Metadata, thus, frame individuals into what the author calls the measurable-type. The measurable-type is the quantified version of the self, the “as if” self.
While acknowledging the threat of terrorism and terrorists in the world, Cheney-Lippold points out that data patterns could be used to target “terrorists” or “anti-social” elements owing to their statistically derived profile resembling the state’s concept of a “terrorist” or an “antisocial”. Let me provide an imaginative analogy: a techno-savvy wife or husband tracks the spouse’s data behaviour such as parking a vehicle in front of a mall (he/she would have, for want of space, parked it in front of the hospital nearby) and buying two tickets for a movie (he/she might have got it for friends or cousins). This can possibly create the measurable type of the spouse being categorised as two-timing.
Cheney-Lippold explains the same vividly: If Bill and Ted live at the same address, rent a truck, visit a sensitive location and buy some ammonium nitrate (used as fertilizer in growing potatoes and also as a vital component in making country bombs), they would exhibit a behavioural pattern that corresponds to that of a terrorist signature, and the algorithm designed to process this data would then sound the alarm. The measurable type thus produced is rerouted through technological computation, while the real values of an individual, the ideal type, are transcoded into data and numbers. We become data objects.
In the second chapter, Cheney-Lippold weaves his expositions of algorithmic control over the human population around Michel Foucault’s concept of biopolitics and governmentality.
Biopolitics is about how the state controls its population and imposes its hegemonic sway over the mass to ensure that its conduct is in conformity with the state’s intentions and diktats. The author points to data’s pervasive powers to control and determine the conduct of the population. The algorithmic control is not exercised over the population or the mass but over dividuals. Dividuals are micro traits culled out of individuals: my gender is a dividual as much as my age, my political affiliation, religion, liking for coffee, activism, crusading for the rights of Dalits, and the number of children I have, to name a few. These dividualities will not be tied together in a pattern that is foreseeable.
Dividuals are like Lego blocks and what the machine-learning and the algorithmic programme produces out of them is anyone’s guess. Unlike the traditional form of biopolitical control in which the state seeks to have power over the lives of the population through coercive and cajoling techniques, in the data world control is a generative phenomenon. While the traditional biopolitical control sweeps individuals into a homogenised population, stripping off markers of individuality, datafied control breaks individuals into parts called dividuals.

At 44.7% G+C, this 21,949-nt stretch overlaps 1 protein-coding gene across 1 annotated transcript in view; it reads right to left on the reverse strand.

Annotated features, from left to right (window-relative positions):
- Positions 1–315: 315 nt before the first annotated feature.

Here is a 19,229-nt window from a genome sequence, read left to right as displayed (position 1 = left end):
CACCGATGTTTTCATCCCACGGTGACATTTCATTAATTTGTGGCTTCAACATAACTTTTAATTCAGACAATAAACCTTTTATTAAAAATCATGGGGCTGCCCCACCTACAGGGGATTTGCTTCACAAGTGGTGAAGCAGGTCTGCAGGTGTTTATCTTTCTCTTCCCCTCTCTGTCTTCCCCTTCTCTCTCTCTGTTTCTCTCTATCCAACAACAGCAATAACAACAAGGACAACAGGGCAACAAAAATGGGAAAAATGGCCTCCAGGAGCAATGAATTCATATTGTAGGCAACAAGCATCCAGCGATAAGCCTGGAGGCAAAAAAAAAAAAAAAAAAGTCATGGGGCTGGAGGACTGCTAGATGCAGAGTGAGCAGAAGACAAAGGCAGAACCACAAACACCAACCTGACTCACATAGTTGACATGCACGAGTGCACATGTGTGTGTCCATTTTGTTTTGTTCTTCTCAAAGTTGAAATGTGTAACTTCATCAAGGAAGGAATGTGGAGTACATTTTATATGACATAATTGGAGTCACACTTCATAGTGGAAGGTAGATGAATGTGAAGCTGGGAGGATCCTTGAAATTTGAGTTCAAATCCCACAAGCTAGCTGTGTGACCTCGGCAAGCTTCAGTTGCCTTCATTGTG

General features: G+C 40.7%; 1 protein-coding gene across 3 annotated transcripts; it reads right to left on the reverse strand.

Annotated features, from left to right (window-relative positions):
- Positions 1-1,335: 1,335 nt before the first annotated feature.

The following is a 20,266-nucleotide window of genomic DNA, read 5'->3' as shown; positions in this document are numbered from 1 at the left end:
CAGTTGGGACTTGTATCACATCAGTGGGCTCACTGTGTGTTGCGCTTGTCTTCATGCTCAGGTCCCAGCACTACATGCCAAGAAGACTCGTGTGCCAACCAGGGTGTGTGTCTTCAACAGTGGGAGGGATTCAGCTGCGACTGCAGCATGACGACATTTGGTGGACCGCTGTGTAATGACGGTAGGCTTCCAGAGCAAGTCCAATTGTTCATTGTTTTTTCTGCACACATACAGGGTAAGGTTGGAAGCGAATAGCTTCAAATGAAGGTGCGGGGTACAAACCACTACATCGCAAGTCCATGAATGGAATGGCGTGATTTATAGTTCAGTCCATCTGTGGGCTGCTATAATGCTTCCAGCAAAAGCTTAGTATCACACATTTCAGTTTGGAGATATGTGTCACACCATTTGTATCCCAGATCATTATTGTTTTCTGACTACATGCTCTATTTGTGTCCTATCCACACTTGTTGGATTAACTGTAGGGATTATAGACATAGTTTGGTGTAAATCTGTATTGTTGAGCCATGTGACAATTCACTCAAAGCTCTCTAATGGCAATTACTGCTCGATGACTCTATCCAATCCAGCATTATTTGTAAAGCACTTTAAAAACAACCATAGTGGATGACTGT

This chapter spells out the ways in which the state controls and disciplines the population. The author has cited examples from the political spectrum and technology empires. For instance, Cheney-Lippold underlines the point that hospitals and doctors are the only preserve of our medical data. But, digital technologies and companies have wrenched this right from hospitals, which represent enclosed spaces, and made medical information a commodity as well as a discursive product. As a commodity, our data are marketed to brands that are keen to target dividuals. Imagine using an app that monitors our heartbeat, obesity, exercise regimen and calories burnt, or imagine Googling to get a grasp of the side effects of drugs, paying the drug store through Google Tex or playing a game that counsels on our fitness. In fact, this is the practice of Quantified Self, or QS community, the author argues.
All our data are siphoned off by the tech companies and they are put through diverse non-linear assembly-line productions to generate unpredictable and speculative information about our future. On the one hand, an app that is developed to alert us about our health is well-intentioned, yet the hidden truth is that we are disciplined to conform to some standards of health. All of a sudden, there is an increasing craving for health-conscious measures and this craving leads to technological fetishism, which, in turn, results in mining and milking of data for profit.
The author has generously imported case studies from digital corporates such as Google and the Pentagon of the United States administration. Cheney-Lippold says that the T2 Mood Tracker mobile app funded by the Pentagon creates a statistical mood and health index that defines one’s anxiety and depression on the basis of the data captured. Anxiety and emotions thus quantified become parameters that can combine with other quantified characteristics to define a “person”. For instance, Cheney-Lippold argues, statistically composed anxiety and depression are ascribed to poor diet and an inadequate exercise regimen. What is worrisome is that before capturing data, users offer themselves at the altar of technology giants, leaving traces and trails of life to be exploited for profit.
Cheney-Lippold discusses in detail Web-analytic companies such as Quantacast and their intent to monitor what sites we watch, what sneakers we purchase, which movie we watch, how much we spend on snacks, the itinerary of our travel from home to hospital—all our activities are analysed. What the author underlines here is that “biopolitics is not the politics of life itself but the politics of data itself which has also become a new index for life itself”.
Cheney-Lippold cites Antoinette Rouvroy’s “algorithmic governmentality”, a biopolitical concept that best describes how soft biopolitics is getting naturalised. Soft biopolitics is stewarded by tech companies, which have control over us, and the control is less physical. Cheney-Lippold says that “hard biopolitics engages life on a social level” while “soft biopolitics engages life on a techno-social level”. He cites Google Flu to describe soft biopolitics. Google Flu became the digital doctor diagnosing flu trends in the world.